Combating violence with the brain and the heart
Vol 2 | Issue 9
As a ten-year-old Binalakshmi Nepram was a witness to the aftermath of the Heirangothong massacre that saw 13 civilians arbitrarily being shot dead by CRPF men at Imphal in 1984. Thirteen years later she lost her 12 year-old niece, Reena Nepram in a bomb blast. In 2002 her ancestral school was burnt down by insurgents, who forced her parents to shut it down at gun-point.
It was then, Binalakshmi, who has grown up amidst the ethnic violence in Manipur, decided to stand up and take charge. Now, when the 36 year-old woman looks back at her childhood years, she is haunted by ghastly images of bloodshed in the state, where two to three people are shot dead daily.
Binalakshmi’s efforts to bring about peace and disarmament in this battle-ridden region and for arguing the cause of women gun survivors is now gaining attention worldwide. She was awarded the Sean MacBride Peace Prize for 2010 by the International Peace Bureau.
In good company: Binalakshmi (right) with Nobel Peace Laureate Jody Williams
Recalling how she started it all, Binalakshmi says: “A UN document that was published in 1997 titled ‘Trafficking in Small Arms and Sensitive Technologies’, combined with a white paper on small arms written by the Canadian Government, changed my life and inspired me to undertake research into origins of armed conflict and arms proliferation in Manipur.”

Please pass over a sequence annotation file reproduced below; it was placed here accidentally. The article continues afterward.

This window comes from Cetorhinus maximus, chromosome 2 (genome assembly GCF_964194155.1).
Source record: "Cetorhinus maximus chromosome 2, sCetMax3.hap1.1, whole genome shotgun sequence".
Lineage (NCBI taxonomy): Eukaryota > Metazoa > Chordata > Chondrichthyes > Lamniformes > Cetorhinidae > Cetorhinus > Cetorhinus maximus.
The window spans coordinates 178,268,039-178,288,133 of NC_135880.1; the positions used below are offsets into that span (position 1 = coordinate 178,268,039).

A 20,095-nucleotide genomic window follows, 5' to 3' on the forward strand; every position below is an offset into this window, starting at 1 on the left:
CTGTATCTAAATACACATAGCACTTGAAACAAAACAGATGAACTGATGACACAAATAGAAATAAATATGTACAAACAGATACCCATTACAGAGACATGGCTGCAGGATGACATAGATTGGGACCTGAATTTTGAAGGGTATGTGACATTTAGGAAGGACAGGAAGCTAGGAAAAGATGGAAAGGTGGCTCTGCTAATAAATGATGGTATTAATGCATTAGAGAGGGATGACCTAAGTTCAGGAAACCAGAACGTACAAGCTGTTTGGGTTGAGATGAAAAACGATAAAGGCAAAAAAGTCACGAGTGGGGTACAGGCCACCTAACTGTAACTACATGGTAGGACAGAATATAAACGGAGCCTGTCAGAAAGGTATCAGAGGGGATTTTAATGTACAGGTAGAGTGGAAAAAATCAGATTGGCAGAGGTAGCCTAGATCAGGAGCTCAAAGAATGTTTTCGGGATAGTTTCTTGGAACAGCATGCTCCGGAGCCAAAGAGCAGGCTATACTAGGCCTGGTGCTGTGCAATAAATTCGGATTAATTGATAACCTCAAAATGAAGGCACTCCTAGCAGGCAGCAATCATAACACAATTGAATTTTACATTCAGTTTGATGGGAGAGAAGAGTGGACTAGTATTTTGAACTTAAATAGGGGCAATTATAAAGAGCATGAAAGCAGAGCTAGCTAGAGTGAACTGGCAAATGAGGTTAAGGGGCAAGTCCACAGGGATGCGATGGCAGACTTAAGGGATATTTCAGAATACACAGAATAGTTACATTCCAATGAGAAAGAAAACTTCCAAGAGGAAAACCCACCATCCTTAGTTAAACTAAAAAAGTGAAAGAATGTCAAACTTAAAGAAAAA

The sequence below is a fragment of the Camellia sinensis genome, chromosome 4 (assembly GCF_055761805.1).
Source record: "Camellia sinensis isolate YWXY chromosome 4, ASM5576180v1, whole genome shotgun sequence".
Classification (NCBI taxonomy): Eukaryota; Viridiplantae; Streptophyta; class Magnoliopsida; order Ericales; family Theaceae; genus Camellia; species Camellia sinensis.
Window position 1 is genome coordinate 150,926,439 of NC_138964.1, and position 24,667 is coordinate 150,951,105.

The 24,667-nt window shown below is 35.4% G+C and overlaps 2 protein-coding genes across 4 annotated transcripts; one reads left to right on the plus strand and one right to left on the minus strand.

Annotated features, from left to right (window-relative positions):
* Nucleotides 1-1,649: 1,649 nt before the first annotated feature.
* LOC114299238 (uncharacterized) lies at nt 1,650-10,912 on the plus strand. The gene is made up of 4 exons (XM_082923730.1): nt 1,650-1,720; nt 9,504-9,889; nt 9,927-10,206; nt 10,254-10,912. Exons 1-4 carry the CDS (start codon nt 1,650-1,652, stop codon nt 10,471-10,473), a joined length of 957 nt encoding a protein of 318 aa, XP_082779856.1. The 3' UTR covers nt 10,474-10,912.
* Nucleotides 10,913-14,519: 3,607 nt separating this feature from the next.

After a two- year research, the book titled ‘South Asia’s Fractured Frontier’ was brought out in 2002. To address the issue of small arms and light weapons and to promote disarmament, she co-founded Control Arms Foundation of India in New Delhi in 2004 with a few others committed to the cause.
However, another incident on Christmas Eve in 2004 at Wabgoi Lamkhai village in Thoubal district of Imphal, brought about a realisation in her on another aspect of the strife.
Three armed gunmen dragged 27 year-old Buddhi Moirangthem, a civilian, and killed him, throwing the life of his 24-year-old widow Rebika Akham who is still trying to fathom why they killed her husband, into disarray. For women like Akham who have lost the breadwinner of the family, sustaining themselves is a daily struggle. So, together with some likeminded people, Binalakshimi gave Rs 4500 to Akham, who bought a sewing machine to support herself.
With that stemmed the idea of Manipuri Women Gun Survivor Network (MWGSN), which was launched on 29 April, 2007 in Manipur. Besides providing women small loan amounts between Rs 3000 and Rs 9000, through ‘Solidarity Networks’ they work as a platform for young people committed to helping these survivors and to arrest the proliferation of small arms and light weapons in Manipur. More recently in 2009, the MWGSN team started the Northeast India Women Initiative for Peace and have empowered over 100 widows.
Working on disarmamen has not been that easy for Binalakshmi. Every day she campaigns amidst extreme personal danger. “I have received threats for arguing disarmament from both the State and Non-State armed groups. In addition people ridiculed our work especially as it is led by young women who believed in working for peace and security,” she says.
But, Binalakshmi is determined, looking forward to the upcoming international Arms Trade Treaty at the United Nations in 2012. This, she believes, will help regulate the weapons that are pouring into India from other countries.